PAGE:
cery, "Tret along after your coal oil,
siasy." She had him arrested, and the
court decided that "sissy" was slander
and gave her a verdict for $30. Detroit
tier Changed Kstate.
Mistress (to former servant) Where
are you living now, Bridget?
Bridget (haughtily) Shure, mum, Oi
4on't live any where. Oi'm married.
K&Le Field's Washington
We sell men's working pants and
blouses at a discount of '' per cent.
We are closing; out this line of
crrt t 1
tf "Tin: Fajk."
Urown & Barrett have the largest
and finest stock of wall paper and
borders in Flatt.siuouth. wtf
'The Vair"' ban just received a
new invoice ot iinmmocKs, croquet
sets, boys' express! wagxms and doll
Will you suffer with Dyspepsia
and Liver Complaint? Shiloh s V lt-
alizer is guaranteed to'ctire you. li
C. II. Jaquette does none but
"first class" watch, clock and jewel-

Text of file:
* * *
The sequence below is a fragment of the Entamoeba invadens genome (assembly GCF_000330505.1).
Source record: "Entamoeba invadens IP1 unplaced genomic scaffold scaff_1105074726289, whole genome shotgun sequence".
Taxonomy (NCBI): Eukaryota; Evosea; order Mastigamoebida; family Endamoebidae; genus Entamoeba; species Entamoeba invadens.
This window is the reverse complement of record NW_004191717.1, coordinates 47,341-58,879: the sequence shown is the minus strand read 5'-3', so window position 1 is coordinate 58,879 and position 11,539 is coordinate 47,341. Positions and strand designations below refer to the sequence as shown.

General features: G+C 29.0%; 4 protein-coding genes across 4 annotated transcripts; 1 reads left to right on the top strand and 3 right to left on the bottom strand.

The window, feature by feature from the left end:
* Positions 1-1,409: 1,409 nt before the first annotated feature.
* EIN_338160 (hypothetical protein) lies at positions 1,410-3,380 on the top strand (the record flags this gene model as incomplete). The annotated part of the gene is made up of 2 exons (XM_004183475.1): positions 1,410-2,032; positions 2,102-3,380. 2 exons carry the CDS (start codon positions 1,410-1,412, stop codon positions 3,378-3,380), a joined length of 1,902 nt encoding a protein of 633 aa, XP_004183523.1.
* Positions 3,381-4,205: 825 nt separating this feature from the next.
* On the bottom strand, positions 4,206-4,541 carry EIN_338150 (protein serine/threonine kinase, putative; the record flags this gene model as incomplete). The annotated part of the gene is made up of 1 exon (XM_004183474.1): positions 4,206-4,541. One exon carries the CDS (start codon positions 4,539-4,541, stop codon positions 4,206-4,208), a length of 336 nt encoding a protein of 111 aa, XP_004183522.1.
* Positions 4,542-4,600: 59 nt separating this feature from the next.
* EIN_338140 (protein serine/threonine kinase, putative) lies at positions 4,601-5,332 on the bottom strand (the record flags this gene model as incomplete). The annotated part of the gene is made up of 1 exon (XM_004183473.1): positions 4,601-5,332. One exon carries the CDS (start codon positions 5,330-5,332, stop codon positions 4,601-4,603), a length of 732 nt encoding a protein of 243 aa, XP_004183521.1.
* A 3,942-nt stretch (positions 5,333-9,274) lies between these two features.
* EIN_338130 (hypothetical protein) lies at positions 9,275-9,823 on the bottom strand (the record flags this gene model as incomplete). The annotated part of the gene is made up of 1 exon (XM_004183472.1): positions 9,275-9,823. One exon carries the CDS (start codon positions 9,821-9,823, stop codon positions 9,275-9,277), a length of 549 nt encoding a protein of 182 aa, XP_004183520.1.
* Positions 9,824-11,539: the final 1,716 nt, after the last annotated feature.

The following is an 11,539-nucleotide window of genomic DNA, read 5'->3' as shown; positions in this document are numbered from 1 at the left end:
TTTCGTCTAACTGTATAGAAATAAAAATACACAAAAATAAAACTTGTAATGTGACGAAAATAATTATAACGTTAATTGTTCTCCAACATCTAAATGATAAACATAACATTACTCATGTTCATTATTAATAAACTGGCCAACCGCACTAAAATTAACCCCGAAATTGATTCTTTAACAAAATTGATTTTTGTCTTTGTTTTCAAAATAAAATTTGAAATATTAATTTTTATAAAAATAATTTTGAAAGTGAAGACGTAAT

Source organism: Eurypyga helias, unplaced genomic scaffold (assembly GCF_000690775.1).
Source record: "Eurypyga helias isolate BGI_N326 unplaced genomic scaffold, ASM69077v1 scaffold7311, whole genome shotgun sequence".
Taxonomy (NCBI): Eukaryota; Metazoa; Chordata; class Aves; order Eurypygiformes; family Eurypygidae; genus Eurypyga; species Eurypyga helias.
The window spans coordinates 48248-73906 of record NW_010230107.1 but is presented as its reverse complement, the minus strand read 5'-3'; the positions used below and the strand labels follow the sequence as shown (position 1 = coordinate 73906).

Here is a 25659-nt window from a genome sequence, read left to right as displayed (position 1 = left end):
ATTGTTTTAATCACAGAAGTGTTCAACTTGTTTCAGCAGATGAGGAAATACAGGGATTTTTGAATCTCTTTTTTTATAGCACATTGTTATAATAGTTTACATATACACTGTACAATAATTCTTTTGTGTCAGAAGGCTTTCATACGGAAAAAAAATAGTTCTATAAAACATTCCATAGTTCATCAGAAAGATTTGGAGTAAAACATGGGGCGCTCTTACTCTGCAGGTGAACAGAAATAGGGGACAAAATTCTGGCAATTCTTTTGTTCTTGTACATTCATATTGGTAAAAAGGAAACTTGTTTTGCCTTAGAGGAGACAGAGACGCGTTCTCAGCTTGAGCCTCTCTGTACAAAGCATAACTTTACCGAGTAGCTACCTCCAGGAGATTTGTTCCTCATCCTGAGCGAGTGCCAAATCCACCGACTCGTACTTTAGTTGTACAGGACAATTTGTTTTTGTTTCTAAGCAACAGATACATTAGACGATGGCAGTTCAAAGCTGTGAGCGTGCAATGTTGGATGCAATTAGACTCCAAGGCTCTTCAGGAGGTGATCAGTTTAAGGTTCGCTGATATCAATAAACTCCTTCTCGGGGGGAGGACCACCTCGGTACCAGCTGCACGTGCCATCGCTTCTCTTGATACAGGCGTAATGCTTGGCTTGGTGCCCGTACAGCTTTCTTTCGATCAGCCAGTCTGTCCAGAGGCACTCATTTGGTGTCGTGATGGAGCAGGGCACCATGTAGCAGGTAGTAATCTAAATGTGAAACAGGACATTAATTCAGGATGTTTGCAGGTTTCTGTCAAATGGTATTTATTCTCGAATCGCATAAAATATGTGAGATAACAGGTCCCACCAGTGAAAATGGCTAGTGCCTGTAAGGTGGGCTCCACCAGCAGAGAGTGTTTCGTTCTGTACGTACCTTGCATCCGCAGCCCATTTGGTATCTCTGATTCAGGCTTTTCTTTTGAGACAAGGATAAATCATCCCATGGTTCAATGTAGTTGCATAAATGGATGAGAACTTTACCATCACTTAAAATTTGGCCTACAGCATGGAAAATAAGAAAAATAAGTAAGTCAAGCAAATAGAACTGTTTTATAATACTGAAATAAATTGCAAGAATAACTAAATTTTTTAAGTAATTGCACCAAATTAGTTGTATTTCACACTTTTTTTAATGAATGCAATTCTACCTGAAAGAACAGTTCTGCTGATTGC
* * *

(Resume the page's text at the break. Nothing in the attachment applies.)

.t t t m it i
rv repairing-, eviiie luock, oixm
street. ' tf
Hair chains, ring-s, crosses
hair work of all kinds to order.
?Iks. A. KXKE.
tf 1720 Locust St
Yes! In bloom, of the most
gorgeous colors, iney win con
tinue to bloom all summer, too, aim
can be selectctl at moore s oreen
House for from 40 to at) cents per
Shiloh'g cough and consumption
cure is sola by us on a guarantee
It cures consumption. For sale by
K. G. Fricke & Co. and O. II. Snyder. 3
Go to C. II. Jaquette, Neville block,
Sixth St., when you want engraving
Renairinir of fine watches a spe-
cialtv at C. IL Taquette, Neville
block, Sixth street.
Baby is Sick. The woefull expres-
siou ot a lJe8 .'loincs leamsiers